I wanted to take my two youngest kids to Israel this past Easter, but was warned by the tour agency that the trip would be more expensive and the sites would be packed during Holy Week. As time went on, I still felt I should do it, but I was concerned that the issues raised by the tour agency were very real and very valid. The company even cancelled the trip at one point because of these things, so I looked into going on my own. While I found some good rates at various hotels and sites, I was still worried about the crowds.
A few days before I needed to make a final decision, I decided to call the tour agency again to see if they had reconsidered. Not only had they reconsidered, but they now had 35 people signed up to go and the trip turned out to be less expensive than any other trip! They just hadn’t gotten back to me to let me know. So I signed up. The company wrote back to ask if I would be willing to be the spiritual leader for the group, doing the daily devotionals at each of the historic sites and baptizing those who wanted to be baptized in the Jordan River, both of which I was already planning to do with my own kids. I said, “Yes,” we went, and my kids and I–and the group of 35–were all abundantly blessed. Instead of clamoring crowds, we found ourselves first in line at many of the sites for a variety of reasons. While the travel agency was right to bring up their concerns, I was glad I kept going for that which was in my heart.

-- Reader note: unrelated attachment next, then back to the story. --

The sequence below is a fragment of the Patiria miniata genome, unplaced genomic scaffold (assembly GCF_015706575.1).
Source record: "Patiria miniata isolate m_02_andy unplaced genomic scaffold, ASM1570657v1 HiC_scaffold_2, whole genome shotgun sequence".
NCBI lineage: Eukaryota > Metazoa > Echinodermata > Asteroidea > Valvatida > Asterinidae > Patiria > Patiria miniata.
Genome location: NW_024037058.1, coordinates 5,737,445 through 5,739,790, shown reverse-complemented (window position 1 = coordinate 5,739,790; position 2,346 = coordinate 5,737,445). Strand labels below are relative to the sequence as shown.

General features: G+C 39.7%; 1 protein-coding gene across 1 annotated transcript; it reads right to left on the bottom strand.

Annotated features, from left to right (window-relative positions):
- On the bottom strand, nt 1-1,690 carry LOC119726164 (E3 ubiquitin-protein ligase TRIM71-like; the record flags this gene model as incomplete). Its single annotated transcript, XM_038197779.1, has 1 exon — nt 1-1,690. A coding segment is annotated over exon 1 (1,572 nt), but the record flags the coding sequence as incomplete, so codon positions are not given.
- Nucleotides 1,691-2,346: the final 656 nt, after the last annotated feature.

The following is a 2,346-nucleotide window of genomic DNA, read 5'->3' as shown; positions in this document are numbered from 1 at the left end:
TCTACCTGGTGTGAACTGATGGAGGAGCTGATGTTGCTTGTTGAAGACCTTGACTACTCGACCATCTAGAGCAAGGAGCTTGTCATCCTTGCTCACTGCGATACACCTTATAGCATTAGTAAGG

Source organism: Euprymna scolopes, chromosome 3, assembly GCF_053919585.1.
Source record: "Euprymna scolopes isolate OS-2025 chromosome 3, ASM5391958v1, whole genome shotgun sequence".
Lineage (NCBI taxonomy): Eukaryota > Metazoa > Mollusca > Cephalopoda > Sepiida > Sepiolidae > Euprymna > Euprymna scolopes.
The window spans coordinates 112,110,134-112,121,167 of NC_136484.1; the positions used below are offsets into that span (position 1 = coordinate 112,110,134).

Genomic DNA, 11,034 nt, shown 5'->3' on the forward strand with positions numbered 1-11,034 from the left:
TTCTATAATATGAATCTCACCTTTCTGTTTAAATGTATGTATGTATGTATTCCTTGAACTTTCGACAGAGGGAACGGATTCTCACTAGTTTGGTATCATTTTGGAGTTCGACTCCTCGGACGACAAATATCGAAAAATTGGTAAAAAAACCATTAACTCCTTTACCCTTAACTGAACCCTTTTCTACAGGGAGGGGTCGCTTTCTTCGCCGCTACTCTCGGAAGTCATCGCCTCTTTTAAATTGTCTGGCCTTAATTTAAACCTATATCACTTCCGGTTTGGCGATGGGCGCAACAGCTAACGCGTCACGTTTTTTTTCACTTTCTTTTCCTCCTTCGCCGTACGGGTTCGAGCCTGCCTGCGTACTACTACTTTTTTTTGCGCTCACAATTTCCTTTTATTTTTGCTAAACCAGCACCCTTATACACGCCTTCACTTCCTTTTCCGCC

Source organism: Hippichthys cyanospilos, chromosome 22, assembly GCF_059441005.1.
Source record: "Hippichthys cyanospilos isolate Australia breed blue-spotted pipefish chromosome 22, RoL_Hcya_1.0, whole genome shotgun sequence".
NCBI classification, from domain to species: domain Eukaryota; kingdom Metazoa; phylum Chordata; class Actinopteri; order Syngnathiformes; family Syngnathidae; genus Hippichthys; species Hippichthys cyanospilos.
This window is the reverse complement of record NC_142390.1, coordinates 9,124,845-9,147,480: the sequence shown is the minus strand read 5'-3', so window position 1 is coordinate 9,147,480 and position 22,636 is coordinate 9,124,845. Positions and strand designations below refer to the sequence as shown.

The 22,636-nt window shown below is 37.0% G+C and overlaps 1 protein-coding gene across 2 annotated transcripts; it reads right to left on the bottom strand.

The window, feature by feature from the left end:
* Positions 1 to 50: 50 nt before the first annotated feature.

One last story:
I met with a group a few months ago who, for the past several years, has sent our ministry some gracious donations each month. This group stepped up a few years ago to help out when things were extremely tight for our ministry, even though our type of ministry was outside the scope of activities they would normally help to fund. I appreciated their help at the time, as it was a compassionate response to a genuine need. With their help and the help of others who have stepped in, our funding has since gotten much stronger. As this group was recently re-evaluating their annual giving, they let me know that since we were in a better position ourselves, they were going to cut back their support in the months ahead, and phase it out completely within a year. I told them I was very thankful for all the help they had given us, and we set up a meeting to talk about the details of their plan for my own budgeting purposes.